Somewhere Between Tokyo and Muscle Shoals
Southern Rock Allstars Bassist Charles Hart Speaks
by Michael Buffalo Smith
Where were you born and raised?
I was born in Brewton,Alabama. Brewton is a small town on the Florida border. I was raised about 10 miles north of there in the country. I claim Castleberry, Alabama as my home town since that is the closest town to where I lived and that is where I went to school.
When did you first decide you wanted to play?
I guess when I was born. I never really thought about it before. I remember things that made me yearn to play. I was singing when I was 5 or 6 years old. I always listened to the Grand Old Opry at night on the AM radio with my dad. That crept into my brain and made me want to be a part of what I heard. Also, don't laugh, but in 1973, I heard a song on the radio in my grandfather's car. I said,"Turn that up," He did but was reluctant about it. The song that captured my attention was a single release of Joni Mitchell's "Help Me." I loved that song. In fact,I still do.
I'm not laughing. That is a great tune! Was bass your first instrument?
No. I was a drummer. Then I switched to guitar and played that for 6 years. I didn't play bass in a band until I was in college. The only reason that I took it up was because the bass player in the jazz band quit and I was the only guy on campus who would(or could) do it. I was the guitar player in the jazz band so it was an easy switch.
What were some of the early musical things you did prior to Radio Tokyo?
I was in an FFA (Future Farmers of America) String Band in high school. We won several awards and even placed 4th in the state of Alabama my senior year. The cool thing was that my sister played bass and then rhythm guitar in those bands.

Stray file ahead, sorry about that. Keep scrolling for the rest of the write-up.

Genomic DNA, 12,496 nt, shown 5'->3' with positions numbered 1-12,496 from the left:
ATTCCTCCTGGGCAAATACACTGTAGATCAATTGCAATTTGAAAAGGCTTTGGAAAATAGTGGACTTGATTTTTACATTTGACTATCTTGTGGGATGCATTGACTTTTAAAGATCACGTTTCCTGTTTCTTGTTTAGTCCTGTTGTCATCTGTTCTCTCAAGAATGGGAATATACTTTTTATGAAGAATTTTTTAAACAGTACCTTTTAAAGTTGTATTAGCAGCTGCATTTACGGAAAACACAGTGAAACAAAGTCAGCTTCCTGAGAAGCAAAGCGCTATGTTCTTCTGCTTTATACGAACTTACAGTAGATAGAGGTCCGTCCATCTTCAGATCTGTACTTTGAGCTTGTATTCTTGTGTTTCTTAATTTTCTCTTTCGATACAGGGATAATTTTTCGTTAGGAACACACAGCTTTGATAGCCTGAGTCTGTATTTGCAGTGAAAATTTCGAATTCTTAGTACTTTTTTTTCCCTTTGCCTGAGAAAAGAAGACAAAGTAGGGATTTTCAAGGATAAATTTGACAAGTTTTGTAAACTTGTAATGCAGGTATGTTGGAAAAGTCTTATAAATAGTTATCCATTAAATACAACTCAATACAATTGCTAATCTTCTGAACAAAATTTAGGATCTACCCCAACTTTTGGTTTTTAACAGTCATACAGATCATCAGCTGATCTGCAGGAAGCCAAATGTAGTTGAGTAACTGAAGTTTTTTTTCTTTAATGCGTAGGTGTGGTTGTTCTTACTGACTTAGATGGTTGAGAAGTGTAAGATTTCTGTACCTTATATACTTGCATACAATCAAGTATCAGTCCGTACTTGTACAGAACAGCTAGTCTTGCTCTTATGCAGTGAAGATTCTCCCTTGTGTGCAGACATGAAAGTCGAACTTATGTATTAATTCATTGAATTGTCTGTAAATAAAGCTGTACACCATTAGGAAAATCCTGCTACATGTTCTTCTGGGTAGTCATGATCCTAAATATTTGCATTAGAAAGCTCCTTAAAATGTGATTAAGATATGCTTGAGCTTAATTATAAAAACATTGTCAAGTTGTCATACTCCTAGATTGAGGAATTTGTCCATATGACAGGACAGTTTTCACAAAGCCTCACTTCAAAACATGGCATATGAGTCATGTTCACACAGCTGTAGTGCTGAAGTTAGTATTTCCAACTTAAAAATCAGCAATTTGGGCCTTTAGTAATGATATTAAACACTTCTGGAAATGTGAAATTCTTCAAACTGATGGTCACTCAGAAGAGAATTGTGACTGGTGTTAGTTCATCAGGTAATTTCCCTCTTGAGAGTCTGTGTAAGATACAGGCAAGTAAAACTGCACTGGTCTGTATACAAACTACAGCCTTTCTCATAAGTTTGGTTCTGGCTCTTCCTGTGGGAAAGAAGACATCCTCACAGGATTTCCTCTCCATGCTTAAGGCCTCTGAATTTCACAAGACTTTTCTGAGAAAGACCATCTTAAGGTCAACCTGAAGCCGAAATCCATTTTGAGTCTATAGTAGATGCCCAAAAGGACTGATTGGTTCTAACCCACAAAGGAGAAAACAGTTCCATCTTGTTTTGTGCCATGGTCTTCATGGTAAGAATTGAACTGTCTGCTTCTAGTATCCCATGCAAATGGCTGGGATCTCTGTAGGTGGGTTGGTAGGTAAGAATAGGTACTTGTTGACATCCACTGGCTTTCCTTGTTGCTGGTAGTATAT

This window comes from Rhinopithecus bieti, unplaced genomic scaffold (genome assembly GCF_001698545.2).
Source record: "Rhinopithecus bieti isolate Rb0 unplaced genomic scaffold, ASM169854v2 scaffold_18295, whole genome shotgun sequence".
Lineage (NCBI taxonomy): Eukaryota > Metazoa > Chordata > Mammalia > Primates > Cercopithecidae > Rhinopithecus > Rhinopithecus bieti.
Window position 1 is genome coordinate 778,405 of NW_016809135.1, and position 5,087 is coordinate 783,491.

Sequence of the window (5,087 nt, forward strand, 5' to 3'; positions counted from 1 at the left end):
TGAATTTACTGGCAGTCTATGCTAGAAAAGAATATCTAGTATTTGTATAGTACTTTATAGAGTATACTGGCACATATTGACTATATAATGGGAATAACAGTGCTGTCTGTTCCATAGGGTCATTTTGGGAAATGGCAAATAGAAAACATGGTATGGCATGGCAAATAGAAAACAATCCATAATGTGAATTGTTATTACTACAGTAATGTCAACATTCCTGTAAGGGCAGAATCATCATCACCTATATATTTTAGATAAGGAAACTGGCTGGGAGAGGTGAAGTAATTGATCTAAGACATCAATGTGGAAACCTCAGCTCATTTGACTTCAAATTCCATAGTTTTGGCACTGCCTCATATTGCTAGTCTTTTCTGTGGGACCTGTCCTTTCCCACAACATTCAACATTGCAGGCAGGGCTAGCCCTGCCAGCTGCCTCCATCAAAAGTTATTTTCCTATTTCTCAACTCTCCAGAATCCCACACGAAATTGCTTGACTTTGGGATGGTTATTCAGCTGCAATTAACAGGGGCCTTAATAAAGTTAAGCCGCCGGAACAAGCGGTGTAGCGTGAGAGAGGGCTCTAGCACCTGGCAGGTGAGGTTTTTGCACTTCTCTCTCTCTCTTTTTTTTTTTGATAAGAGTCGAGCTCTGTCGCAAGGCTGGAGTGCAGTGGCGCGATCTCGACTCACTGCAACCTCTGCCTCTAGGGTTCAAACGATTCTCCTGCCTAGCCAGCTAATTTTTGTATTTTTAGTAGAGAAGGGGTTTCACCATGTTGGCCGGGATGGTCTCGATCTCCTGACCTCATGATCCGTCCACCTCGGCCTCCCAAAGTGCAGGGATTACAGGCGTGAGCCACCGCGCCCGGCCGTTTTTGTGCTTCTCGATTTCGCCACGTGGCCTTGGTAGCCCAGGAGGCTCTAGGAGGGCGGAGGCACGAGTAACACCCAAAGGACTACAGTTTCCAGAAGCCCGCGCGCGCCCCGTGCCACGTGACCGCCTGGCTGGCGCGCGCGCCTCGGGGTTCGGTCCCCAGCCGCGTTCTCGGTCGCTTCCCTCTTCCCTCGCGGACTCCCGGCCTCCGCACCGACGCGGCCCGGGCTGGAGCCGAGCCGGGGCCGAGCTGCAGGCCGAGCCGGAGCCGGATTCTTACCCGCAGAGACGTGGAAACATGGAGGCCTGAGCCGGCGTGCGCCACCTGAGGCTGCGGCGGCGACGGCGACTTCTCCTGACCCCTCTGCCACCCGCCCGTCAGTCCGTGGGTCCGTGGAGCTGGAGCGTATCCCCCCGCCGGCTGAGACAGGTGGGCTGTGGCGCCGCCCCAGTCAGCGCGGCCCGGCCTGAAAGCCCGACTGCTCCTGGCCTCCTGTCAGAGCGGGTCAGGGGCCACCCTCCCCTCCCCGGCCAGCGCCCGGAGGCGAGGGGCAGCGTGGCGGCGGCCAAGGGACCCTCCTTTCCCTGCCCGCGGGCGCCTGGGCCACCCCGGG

I was also in an award winning jazz band in college, J.D. Jazz. That was when I went to Jefferson Davis State. I played everything that had strings on it in that band and drums too. I learned a lot about arranging and using people on different instruments to produce certain sounds. It was a good learning experience.
Pegasus. I was their lead singer. I didn't play an instrument at all with them. They wanted to be a three piece with a singer. We were very heavy metal. I was bored not playing so I did the Roger Daltry mic-swinging thing. Club owners just loved me and so did the drunks that got to close to the stage. There ain't nothing like a SM- 58 flying by your head at 90 miles an hour.
I wish I had thought of that when we used to play the honky tonks in Spartanburg with my old country band back in the day. We needed some way to control the drunks who wanted to join us onstage! What did you do next?
I later formed Cruize Control with two other guys in the jazz band and also the guitarist from Pegasus. We just wanted to rock and used it for an outlet and we also made a little money at it. (Try and find that record!!!!!)
Tempra was the first band I joined when I came to North Alabama. We play around locally and opened for Richard Marx when he came through. He had the drummer from Heart in his band and that was way cool.
Adam's Housecat asked me to join in 1987 and I did. They were a college band but they were playing lots of shows and getting a lot of press.They were one of Musician magazine's top 10 unsigned bands of 1988. I was in the band during this time but I was not on the demo that got them the award. Two of those guys are now in the Drive by Truckers, Patterson Hood and Mike Cooley.